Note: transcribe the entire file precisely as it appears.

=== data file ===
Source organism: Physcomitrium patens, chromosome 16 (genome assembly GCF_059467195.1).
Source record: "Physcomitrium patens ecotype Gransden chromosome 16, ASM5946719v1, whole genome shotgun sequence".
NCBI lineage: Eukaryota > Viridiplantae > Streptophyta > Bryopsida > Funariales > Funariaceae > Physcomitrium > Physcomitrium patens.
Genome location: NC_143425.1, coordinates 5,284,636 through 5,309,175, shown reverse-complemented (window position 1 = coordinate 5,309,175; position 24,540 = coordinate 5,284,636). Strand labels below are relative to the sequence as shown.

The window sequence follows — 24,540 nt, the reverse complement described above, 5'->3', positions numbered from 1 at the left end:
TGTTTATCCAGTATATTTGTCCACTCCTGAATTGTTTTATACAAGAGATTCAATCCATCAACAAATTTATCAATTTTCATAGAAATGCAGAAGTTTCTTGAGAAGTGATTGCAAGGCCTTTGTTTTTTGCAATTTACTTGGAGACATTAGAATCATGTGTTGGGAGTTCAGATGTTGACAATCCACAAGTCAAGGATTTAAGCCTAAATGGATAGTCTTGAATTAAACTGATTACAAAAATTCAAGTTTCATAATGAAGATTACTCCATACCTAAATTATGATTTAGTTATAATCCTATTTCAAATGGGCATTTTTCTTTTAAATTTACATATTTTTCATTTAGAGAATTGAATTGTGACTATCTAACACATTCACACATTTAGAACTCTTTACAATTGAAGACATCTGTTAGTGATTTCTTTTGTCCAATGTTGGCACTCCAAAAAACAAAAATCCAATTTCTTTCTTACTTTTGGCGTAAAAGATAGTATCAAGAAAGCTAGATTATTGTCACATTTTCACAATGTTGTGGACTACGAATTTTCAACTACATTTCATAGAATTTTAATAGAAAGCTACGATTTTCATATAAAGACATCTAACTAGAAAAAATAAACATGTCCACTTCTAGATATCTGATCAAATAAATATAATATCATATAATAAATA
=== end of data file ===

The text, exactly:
Source organism: Physcomitrium patens, chromosome 16 (genome assembly GCF_059467195.1).
Source record: "Physcomitrium patens ecotype Gransden chromosome 16, ASM5946719v1, whole genome shotgun sequence".
NCBI lineage: Eukaryota > Viridiplantae > Streptophyta > Bryopsida > Funariales > Funariaceae > Physcomitrium > Physcomitrium patens.
Genome location: NC_143425.1, coordinates 5,284,636 through 5,309,175, shown reverse-complemented (window position 1 = coordinate 5,309,175; position 24,540 = coordinate 5,284,636). Strand labels below are relative to the sequence as shown.

The window sequence follows — 24,540 nt, the reverse complement described above, 5'->3', positions numbered from 1 at the left end:
TGTTTATCCAGTATATTTGTCCACTCCTGAATTGTTTTATACAAGAGATTCAATCCATCAACAAATTTATCAATTTTCATAGAAATGCAGAAGTTTCTTGAGAAGTGATTGCAAGGCCTTTGTTTTTTGCAATTTACTTGGAGACATTAGAATCATGTGTTGGGAGTTCAGATGTTGACAATCCACAAGTCAAGGATTTAAGCCTAAATGGATAGTCTTGAATTAAACTGATTACAAAAATTCAAGTTTCATAATGAAGATTACTCCATACCTAAATTATGATTTAGTTATAATCCTATTTCAAATGGGCATTTTTCTTTTAAATTTACATATTTTTCATTTAGAGAATTGAATTGTGACTATCTAACACATTCACACATTTAGAACTCTTTACAATTGAAGACATCTGTTAGTGATTTCTTTTGTCCAATGTTGGCACTCCAAAAAACAAAAATCCAATTTCTTTCTTACTTTTGGCGTAAAAGATAGTATCAAGAAAGCTAGATTATTGTCACATTTTCACAATGTTGTGGACTACGAATTTTCAACTACATTTCATAGAATTTTAATAGAAAGCTACGATTTTCATATAAAGACATCTAACTAGAAAAAATAAACATGTCCACTTCTAGATATCTGATCAAATAAATATAATATCATATAATAAATA